Water, Water Everywhere.

From the beginning, photographers have always had a thing about water. Of course it’s inherited from painting, as a quick walk around almost any art gallery, at least of work before the twentieth century, will soon confirm. Walking around art galleries is always useful exercise for photographers, and in London we are peculiarly blessed with both the National Gallery and the National Portrait Gallery adjoining Trafalgar Square where I’m often photographing events, and Tate Britain a short and pleasant walk from Parliament Square, where I’ll drop in and say hello to Brian Haw even if there is no other demo taking place. These galleries are also handy places to dry out when you’ve got soaked photographing in the rain.

In the first decade or two of photography, exposures were long, and one of the great challenges was to photograph waves. I wrote recently on ways to photograph water, and mentioned the success of John Dillwyn Llewelyn in an image of waves breaking on the Welsh coast in the early 1850s.

Water was essential to the wet-plate process that he used, where the photographic plate had to be coated and made sensitive to light on the spot, then exposed and developed before it dried to form a hard, impermeable skin. Of course water remained essential to photographic processing until the advent of digital, but we didn’t need to do the business on the spot. Even now, large quantities of water are needed for the manufacture of digital cameras, computers and the other equipment we need. Truly water is essential for life!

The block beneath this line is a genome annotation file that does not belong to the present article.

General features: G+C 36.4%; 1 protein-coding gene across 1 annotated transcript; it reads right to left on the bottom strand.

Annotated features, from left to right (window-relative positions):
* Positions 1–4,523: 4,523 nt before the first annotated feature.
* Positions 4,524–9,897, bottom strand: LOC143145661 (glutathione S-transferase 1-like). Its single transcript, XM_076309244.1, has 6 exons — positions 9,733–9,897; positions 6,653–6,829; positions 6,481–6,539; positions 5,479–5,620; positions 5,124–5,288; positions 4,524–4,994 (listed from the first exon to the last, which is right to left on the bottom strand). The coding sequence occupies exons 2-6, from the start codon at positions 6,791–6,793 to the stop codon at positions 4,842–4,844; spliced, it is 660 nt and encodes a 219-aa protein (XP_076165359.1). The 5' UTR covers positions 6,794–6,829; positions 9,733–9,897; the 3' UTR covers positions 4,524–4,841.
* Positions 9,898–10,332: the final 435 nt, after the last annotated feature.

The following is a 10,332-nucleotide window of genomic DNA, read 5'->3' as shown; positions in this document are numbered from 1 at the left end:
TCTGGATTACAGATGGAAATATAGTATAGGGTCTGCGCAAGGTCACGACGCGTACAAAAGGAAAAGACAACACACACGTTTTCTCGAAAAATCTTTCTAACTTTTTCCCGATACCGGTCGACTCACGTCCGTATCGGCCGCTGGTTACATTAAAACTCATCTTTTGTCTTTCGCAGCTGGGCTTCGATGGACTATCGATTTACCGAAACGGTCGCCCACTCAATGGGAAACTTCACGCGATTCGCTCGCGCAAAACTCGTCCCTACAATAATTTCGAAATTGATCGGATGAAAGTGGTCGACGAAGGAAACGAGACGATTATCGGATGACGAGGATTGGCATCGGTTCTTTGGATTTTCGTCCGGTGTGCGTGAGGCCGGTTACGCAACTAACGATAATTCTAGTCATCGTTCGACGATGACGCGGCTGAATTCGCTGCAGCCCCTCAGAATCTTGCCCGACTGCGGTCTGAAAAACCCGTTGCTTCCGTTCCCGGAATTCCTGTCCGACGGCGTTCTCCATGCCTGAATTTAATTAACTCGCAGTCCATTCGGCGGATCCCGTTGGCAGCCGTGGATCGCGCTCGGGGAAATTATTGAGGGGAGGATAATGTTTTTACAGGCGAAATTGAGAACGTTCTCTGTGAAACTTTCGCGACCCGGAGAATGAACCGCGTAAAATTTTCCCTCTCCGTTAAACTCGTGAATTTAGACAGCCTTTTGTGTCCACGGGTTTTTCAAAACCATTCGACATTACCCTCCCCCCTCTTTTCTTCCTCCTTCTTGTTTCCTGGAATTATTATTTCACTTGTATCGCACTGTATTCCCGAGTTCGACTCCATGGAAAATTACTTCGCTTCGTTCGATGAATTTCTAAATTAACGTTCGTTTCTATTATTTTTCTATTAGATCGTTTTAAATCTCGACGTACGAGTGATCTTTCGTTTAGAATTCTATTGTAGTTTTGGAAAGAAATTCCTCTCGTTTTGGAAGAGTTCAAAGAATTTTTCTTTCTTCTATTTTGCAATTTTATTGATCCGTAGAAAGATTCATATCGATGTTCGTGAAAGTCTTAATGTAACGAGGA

Few photographers, even the most cynical of us, are not occasionally seduced by the reflections of our subject in a smooth pool or broken by ripples, even though we know such things have already been done to death (and there is much evidence of this demise on Flickr and elsewhere.)

I’m trying hard to remember which the photographer was when asked for his definition of photography replied “never anything shot on a beach” or words to similar effect. I don’t think it was me, though I have a certain sympathy with the sentiment. As in the same way I used to call for a moratorium on the sale of colour film in the “Fall”, so aptly named by Americans. O Kodachrome, O tempora, o mores!

So when I agreed to take a walk with Linda and Samuel along some of London’s canal system last Saturday, did I stick to my principles and leave the camera at home? Of course not. From Mile End, we walked not to Paradise, but Willesden Junction by way of Kensal Green.

Grand Union Canal (Paddington Branch) at Kensal Green, steady rain.
(C) 2007, Peter Marshall

Water, at least towards the end of our journey was certainly everywhere, with an intense fine rain falling constantly as we walked the last few miles, although for once I managed to keep most of it out of my Nikon. Perhaps the canal looks at its best in rain?

More pictures from the walk in My London Diary, May 2007

Peter Marshall

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